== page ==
L2 Members: Refer to TAG keyword ‘YERO’ for the related presentations and memos.
Also noted this week has been the advancement in plans to solve the SARJ issue on the Station – centering around an ambitious plan to replace the race ring on the starboard hardware that rotates outboard solar arrays to track the sun.
The effort, which may involve around 10 EVAs in total – several before, during, and after a shuttle mission – calls for the installation of structural supports between the two segments of the SARJ/Truss – allowing for the hardware to be jacked apart to make room for the new race ring that would then be clamped into place. This plan is called SARJ XL.
‘As you know, we have a very serious problem with the rolling surface of the stbd Solar Array Rotary Joint (SARJ) inboard race ring,’ noted information on an August 4 memo on L2.
‘As the teams continue to evaluate possible root cause for the spalled surface, an integrated team of engineers, MOD folks, and other have come up with an innovative scheme to potentially take the single spare race ring and insert it between the existing spalled inboard race ring, and the other spare ‘outboard’ race ring.
‘This would allow all of the electronics (data and power) that feed the sensors and drive/lock mechanisms to continue to be provided inboard of the rotating plane which preserves critical redundant features of the design. Additionally, this re-established the full race ring redundancy on the stbd side.
‘The engineers who came up with the idea called it XL for ‘extra large’ – one possible method for inserting this ring in the truss area after jacking out the truss segment holding the solar arrays. This is only a possible option and may not be the one selected.’
Challenges remain with this plan, notably with extending the umbilical connections – with additional work required on the plan before the program approves the option.
‘This effort is a high priority for the ISS Program and you will likely be hearing quite a bit about it in the near future. The Program approved creating an official CR for this effort moving it from the conceptual to the implementation phase.’
L2 Members: Refer to TAG keyword ‘SARJ’ for SARJ plans, diagrams and presentations.
SPDM Dextre Latest:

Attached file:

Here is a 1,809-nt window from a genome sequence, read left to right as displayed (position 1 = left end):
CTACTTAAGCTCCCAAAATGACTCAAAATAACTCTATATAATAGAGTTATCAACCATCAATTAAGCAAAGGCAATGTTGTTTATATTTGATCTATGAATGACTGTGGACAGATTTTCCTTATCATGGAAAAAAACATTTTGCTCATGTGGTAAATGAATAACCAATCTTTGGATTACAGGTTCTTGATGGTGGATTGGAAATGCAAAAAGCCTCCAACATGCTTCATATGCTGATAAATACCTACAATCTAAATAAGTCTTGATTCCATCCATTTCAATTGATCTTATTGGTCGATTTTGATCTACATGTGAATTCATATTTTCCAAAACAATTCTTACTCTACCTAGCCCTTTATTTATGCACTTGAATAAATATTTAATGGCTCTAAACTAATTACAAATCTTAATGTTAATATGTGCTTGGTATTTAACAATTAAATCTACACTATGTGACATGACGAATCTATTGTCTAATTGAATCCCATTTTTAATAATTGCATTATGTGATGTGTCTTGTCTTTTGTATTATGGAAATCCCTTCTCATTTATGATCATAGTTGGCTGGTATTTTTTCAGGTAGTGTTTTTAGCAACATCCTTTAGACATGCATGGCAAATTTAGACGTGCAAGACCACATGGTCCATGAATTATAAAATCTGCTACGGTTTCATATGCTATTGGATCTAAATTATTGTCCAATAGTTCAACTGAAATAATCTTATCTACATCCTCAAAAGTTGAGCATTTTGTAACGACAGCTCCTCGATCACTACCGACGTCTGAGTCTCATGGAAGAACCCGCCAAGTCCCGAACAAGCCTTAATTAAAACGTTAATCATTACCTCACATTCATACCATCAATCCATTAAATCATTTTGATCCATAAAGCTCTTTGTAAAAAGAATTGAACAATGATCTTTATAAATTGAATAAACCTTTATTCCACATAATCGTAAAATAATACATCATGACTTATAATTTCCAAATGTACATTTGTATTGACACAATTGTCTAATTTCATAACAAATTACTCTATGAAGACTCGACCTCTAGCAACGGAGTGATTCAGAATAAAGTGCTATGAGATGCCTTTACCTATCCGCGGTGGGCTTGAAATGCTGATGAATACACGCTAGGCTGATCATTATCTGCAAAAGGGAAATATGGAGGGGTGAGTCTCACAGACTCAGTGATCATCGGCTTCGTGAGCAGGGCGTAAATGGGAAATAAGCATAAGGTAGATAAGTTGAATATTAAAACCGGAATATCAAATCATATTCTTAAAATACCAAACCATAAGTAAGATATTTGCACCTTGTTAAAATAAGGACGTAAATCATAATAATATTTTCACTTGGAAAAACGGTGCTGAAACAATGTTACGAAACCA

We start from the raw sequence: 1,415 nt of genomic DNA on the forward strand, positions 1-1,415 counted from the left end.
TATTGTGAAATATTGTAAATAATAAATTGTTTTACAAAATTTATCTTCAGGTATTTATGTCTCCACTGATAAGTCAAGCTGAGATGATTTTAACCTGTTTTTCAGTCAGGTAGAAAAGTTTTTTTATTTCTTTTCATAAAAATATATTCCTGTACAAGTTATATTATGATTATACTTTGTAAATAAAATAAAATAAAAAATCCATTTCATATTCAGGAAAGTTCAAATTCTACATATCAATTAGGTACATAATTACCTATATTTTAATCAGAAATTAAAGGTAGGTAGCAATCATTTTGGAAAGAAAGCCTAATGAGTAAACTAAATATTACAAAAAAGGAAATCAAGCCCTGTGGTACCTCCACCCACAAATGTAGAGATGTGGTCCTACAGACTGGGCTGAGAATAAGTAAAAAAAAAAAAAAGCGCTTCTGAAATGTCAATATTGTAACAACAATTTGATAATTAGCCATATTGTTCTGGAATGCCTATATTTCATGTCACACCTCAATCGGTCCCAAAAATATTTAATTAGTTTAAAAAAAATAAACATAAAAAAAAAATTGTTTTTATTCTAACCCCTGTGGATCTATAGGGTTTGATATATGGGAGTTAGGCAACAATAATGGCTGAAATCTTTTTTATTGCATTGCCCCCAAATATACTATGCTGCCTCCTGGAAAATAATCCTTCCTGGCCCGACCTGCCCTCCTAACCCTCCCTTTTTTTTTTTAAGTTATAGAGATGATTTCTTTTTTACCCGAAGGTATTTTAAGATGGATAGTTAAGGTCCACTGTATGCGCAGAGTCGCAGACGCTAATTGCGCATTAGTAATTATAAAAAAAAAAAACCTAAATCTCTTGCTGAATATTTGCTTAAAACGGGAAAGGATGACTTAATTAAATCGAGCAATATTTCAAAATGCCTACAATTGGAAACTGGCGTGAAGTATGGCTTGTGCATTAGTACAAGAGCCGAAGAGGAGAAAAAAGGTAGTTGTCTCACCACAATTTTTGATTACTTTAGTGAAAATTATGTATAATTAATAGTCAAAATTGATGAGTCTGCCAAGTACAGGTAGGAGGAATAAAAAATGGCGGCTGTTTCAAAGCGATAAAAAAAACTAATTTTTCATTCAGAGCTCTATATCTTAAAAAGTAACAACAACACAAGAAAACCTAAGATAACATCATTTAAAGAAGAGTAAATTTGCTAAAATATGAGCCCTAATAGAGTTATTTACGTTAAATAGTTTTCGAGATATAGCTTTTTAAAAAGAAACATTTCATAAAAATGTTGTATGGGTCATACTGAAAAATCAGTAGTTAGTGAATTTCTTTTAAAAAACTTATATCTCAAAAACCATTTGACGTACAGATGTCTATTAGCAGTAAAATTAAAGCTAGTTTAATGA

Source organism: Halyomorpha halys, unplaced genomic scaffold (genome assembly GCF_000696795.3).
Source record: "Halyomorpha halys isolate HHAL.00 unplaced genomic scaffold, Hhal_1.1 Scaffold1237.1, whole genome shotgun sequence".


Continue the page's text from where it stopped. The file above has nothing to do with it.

Also on the ISS, the Canadian Special Purpose Dexterous Manipulator (SPDM – otherwise known as Dextre) is undergoing final testing before being operational for its tasks on the orbital outpost.
Dextre is capable of robotic execution of ISS external maintenance tasks, such as the removal and replacement of dexterous compatible Orbit Replaceable Units (ORUs), and the servicing of scientific payloads.
Loosely designed the human form – with a torso, a head area with cameras and several arm appendages – it rides on the end of the SSRMS (Space Station Remote Manipulator System) as a special dexterous tool.
Supporting EVA-based maintenance is also part of its role, with the preposition of ORUs or Integrated Assemblies, the provision of lighting and camera support, and is it is also capable of actuating external mechanisms, performing inspection tasks, and extending reach of SSRMS.
‘SPDM: The flight team is working hard to check it out and ensure that its systems are working properly,’ noted information this week.
‘Once the tests are complete, and appropriate software updates are provided later this year, the teams are working towards the first official use of the SPDM to change out a RPCM (Remote Power Control Module) power switch module.
‘The checkouts over the last week have been going well, so we are well on our way to using this wonderful new capability.’
L2 Members: Refer to TAG keyword ‘Dextre’ for updates, diagrams and presentations.
L2 members: All documentation – from which the above article has quoted snippets – is available in full in the related L2 sections, updated live.